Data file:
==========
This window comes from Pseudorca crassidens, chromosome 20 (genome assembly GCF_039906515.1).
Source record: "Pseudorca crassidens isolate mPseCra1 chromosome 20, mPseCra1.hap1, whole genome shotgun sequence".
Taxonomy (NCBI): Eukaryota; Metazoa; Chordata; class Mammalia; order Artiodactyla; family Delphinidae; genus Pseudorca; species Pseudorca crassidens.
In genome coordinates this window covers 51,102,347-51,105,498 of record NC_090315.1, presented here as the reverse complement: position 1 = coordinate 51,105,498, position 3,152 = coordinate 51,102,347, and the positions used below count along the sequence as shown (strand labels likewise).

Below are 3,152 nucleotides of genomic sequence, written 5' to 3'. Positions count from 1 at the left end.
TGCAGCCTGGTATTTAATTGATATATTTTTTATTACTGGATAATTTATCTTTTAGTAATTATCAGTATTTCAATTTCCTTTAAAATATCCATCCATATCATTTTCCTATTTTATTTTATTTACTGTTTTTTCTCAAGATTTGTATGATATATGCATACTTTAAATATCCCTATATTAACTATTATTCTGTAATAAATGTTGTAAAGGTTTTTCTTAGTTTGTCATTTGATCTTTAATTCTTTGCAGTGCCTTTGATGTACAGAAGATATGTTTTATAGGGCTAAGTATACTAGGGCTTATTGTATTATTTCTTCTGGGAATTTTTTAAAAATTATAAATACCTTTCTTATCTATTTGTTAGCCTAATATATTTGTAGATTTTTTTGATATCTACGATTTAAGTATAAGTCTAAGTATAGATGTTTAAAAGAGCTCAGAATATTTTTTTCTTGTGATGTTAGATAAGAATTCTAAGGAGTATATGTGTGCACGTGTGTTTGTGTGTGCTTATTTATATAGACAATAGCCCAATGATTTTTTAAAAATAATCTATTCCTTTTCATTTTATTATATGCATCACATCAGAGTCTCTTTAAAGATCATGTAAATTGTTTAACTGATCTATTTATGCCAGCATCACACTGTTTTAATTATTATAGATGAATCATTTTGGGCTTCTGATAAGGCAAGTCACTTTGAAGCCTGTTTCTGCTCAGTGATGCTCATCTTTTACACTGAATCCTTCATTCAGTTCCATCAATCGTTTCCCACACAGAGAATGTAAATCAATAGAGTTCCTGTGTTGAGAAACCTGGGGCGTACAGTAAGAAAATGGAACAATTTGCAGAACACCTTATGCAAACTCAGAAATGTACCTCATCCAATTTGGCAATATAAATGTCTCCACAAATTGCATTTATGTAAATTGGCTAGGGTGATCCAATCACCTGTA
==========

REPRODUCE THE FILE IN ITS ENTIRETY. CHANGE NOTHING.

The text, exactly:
This window comes from Pseudorca crassidens, chromosome 20 (genome assembly GCF_039906515.1).
Source record: "Pseudorca crassidens isolate mPseCra1 chromosome 20, mPseCra1.hap1, whole genome shotgun sequence".
Taxonomy (NCBI): Eukaryota; Metazoa; Chordata; class Mammalia; order Artiodactyla; family Delphinidae; genus Pseudorca; species Pseudorca crassidens.
In genome coordinates this window covers 51,102,347-51,105,498 of record NC_090315.1, presented here as the reverse complement: position 1 = coordinate 51,105,498, position 3,152 = coordinate 51,102,347, and the positions used below count along the sequence as shown (strand labels likewise).

Below are 3,152 nucleotides of genomic sequence, written 5' to 3'. Positions count from 1 at the left end.
TGCAGCCTGGTATTTAATTGATATATTTTTTATTACTGGATAATTTATCTTTTAGTAATTATCAGTATTTCAATTTCCTTTAAAATATCCATCCATATCATTTTCCTATTTTATTTTATTTACTGTTTTTTCTCAAGATTTGTATGATATATGCATACTTTAAATATCCCTATATTAACTATTATTCTGTAATAAATGTTGTAAAGGTTTTTCTTAGTTTGTCATTTGATCTTTAATTCTTTGCAGTGCCTTTGATGTACAGAAGATATGTTTTATAGGGCTAAGTATACTAGGGCTTATTGTATTATTTCTTCTGGGAATTTTTTAAAAATTATAAATACCTTTCTTATCTATTTGTTAGCCTAATATATTTGTAGATTTTTTTGATATCTACGATTTAAGTATAAGTCTAAGTATAGATGTTTAAAAGAGCTCAGAATATTTTTTTCTTGTGATGTTAGATAAGAATTCTAAGGAGTATATGTGTGCACGTGTGTTTGTGTGTGCTTATTTATATAGACAATAGCCCAATGATTTTTTAAAAATAATCTATTCCTTTTCATTTTATTATATGCATCACATCAGAGTCTCTTTAAAGATCATGTAAATTGTTTAACTGATCTATTTATGCCAGCATCACACTGTTTTAATTATTATAGATGAATCATTTTGGGCTTCTGATAAGGCAAGTCACTTTGAAGCCTGTTTCTGCTCAGTGATGCTCATCTTTTACACTGAATCCTTCATTCAGTTCCATCAATCGTTTCCCACACAGAGAATGTAAATCAATAGAGTTCCTGTGTTGAGAAACCTGGGGCGTACAGTAAGAAAATGGAACAATTTGCAGAACACCTTATGCAAACTCAGAAATGTACCTCATCCAATTTGGCAATATAAATGTCTCCACAAATTGCATTTATGTAAATTGGCTAGGGTGATCCAATCACCTGTA